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This page is about products other than honey: pollen, propolis, royal jelly, wax.

Pollen

Pollen is the male part of the flower. It is a dust which generally is yellowish but may be red or purple. Bees, as they (unwillingly) drop pollen on the pistil (female part) of flowers, account for 80 % of pollination.

Pollen is made of 15-18 % of water, 35 % of carbohydrates, 20 % of proteins as well as vitamins, minerals, amino acids which are lacking in honey:

Propolis

The word "propolis" comes from the Greek: "pro" means "before" and "polis" means "city". The word may have been created by Aristotle (-384 - -322.)

Propolis is a resin-like paste which is gathered by the bees from the buds and the bark from some trees. They bring it back to the hive in their pollen baskets and mix it with wax. They use it in the hive as mastic to reduce the size of an entrance for instance. Its antiseptic properties enable a safe environment as walls are covered with it. It is also used to embalm predators that tried to steal honey. Raw propolis contains 40 % of impurities (wax, vegetal fibers, pollen, dead bees, sand, etc.)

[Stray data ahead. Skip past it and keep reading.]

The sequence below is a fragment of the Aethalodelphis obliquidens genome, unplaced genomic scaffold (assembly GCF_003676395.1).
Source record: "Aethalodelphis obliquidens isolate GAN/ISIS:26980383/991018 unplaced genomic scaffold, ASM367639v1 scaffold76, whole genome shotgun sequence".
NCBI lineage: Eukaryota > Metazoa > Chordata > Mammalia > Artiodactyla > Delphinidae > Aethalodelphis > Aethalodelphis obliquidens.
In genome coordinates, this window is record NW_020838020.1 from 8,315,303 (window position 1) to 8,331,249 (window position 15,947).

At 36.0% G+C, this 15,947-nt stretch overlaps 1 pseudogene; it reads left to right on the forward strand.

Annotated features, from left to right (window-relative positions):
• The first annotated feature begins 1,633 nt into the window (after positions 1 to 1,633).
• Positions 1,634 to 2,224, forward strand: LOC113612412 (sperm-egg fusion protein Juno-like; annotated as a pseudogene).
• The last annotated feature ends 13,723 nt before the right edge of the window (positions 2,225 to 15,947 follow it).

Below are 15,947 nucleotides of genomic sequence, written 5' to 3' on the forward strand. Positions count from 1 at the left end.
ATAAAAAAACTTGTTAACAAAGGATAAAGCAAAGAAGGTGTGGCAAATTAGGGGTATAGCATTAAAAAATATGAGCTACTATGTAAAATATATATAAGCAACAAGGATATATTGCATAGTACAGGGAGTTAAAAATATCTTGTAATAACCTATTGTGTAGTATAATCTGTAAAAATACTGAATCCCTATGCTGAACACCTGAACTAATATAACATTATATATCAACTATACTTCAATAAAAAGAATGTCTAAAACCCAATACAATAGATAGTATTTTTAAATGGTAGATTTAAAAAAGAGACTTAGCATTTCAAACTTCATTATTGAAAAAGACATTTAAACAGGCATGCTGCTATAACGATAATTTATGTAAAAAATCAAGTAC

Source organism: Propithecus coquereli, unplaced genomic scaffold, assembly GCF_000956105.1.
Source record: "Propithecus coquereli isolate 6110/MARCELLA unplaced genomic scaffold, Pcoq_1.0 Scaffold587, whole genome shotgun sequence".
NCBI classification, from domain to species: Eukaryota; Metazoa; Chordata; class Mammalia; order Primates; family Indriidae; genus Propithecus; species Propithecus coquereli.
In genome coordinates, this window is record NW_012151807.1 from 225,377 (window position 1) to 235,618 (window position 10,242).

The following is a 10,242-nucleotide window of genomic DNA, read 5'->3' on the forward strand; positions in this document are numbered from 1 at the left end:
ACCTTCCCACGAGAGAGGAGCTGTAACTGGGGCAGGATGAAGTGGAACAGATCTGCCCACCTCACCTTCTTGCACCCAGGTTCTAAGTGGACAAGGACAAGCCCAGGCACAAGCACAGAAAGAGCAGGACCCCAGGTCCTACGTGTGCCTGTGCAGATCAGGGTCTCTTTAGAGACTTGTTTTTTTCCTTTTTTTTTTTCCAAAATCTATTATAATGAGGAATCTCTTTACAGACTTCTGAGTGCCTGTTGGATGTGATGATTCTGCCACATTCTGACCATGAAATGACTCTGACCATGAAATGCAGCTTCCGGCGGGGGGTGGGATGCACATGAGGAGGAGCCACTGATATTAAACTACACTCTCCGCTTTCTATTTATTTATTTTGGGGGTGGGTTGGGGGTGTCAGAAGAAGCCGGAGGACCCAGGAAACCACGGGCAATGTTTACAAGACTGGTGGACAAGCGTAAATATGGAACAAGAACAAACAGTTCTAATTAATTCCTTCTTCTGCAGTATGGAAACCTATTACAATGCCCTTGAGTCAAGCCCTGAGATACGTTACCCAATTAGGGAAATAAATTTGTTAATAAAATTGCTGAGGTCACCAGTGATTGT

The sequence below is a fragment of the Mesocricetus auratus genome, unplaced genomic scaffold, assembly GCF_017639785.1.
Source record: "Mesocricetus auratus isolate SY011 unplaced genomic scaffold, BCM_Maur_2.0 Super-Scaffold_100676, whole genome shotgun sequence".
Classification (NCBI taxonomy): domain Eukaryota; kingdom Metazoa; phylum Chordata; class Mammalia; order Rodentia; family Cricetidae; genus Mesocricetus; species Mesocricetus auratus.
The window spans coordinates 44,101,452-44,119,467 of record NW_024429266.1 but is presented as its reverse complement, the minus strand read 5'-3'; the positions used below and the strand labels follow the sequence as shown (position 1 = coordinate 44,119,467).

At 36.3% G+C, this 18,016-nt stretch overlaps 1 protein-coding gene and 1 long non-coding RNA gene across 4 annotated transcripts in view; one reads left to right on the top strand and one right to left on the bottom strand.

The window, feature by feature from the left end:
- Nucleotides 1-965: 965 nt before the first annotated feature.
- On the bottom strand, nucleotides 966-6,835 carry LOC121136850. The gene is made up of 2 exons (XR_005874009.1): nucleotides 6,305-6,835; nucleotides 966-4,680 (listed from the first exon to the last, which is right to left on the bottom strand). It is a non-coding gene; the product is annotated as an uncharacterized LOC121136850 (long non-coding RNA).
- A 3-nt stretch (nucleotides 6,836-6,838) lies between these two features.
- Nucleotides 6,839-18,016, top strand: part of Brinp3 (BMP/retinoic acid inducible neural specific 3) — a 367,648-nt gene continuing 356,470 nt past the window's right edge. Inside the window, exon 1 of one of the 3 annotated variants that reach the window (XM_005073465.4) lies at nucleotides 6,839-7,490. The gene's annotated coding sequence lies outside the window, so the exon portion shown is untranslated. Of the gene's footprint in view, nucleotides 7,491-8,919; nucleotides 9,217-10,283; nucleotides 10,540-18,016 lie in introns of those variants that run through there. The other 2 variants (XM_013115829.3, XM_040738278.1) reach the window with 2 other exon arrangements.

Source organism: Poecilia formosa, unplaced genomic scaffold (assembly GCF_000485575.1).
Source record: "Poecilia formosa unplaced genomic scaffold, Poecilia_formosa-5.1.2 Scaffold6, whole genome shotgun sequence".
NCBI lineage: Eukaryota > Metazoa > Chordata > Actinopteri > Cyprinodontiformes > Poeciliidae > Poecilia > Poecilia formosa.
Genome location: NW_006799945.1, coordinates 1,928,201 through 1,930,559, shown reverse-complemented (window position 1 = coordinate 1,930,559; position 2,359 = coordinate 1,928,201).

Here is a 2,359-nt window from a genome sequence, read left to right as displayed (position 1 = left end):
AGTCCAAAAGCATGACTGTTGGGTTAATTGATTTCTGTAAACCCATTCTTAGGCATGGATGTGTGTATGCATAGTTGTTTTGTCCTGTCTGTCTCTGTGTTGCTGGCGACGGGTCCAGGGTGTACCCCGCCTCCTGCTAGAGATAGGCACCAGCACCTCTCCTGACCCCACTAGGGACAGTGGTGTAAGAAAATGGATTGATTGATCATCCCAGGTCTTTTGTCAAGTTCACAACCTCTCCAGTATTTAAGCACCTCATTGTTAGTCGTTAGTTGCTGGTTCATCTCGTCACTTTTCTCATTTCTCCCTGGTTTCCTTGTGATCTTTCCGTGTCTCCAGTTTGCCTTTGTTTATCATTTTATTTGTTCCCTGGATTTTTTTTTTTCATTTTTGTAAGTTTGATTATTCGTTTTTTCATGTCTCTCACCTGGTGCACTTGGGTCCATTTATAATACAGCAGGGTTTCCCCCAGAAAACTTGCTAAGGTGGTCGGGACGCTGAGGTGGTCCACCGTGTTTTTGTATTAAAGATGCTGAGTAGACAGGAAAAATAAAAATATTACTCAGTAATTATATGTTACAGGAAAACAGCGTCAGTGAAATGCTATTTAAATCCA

Royal jelly

It is a white to light yellow substance highly acidic secreted by the young nurse bees. In the hive, these nurse bees produce the royal jelly and feed young larvae with it for 2 or 3 days. Queens on the other hand are fed on royal jelly during their whole life. Thus it is only in royal cells (those of queen larvae) that royal jelly is found in quantity large enough to be extracted.

A queen egg is identical to a worker egg; in spite of this, she is twice as long and lives for up to 4 or 5 years (workers generally do not live over a month.) The queen is capable of laying up to three thousands egg per day during the season. It can therefore be said that royal jelly is directly accountable for the longevity and extraordinary capabilities of the queen. Royal jelly contains 60-70 % of water, lipids (18 %, mostly fatty acids), carbohydrates (11 %), proteins (2 %), vitamins, hormones, enzymes, minerals and compounds yet to be identified (3 % of the total.)

Wax

It is produced by the workers, the only bees with the right glands under their abdomen. Wax is used as a structure material to make cells. It takes 2 kg of sugar to 1 kg of bees (a dozen thousands insects) to make 50 g of honey. It is therefore not surprising that beekeepers provide premade cells to reduce the energetic expense of the bees and enable them to keep focused on making honey. Wax composition is stable: it weakly depends on the area or the bee species.

References


March 18th 2003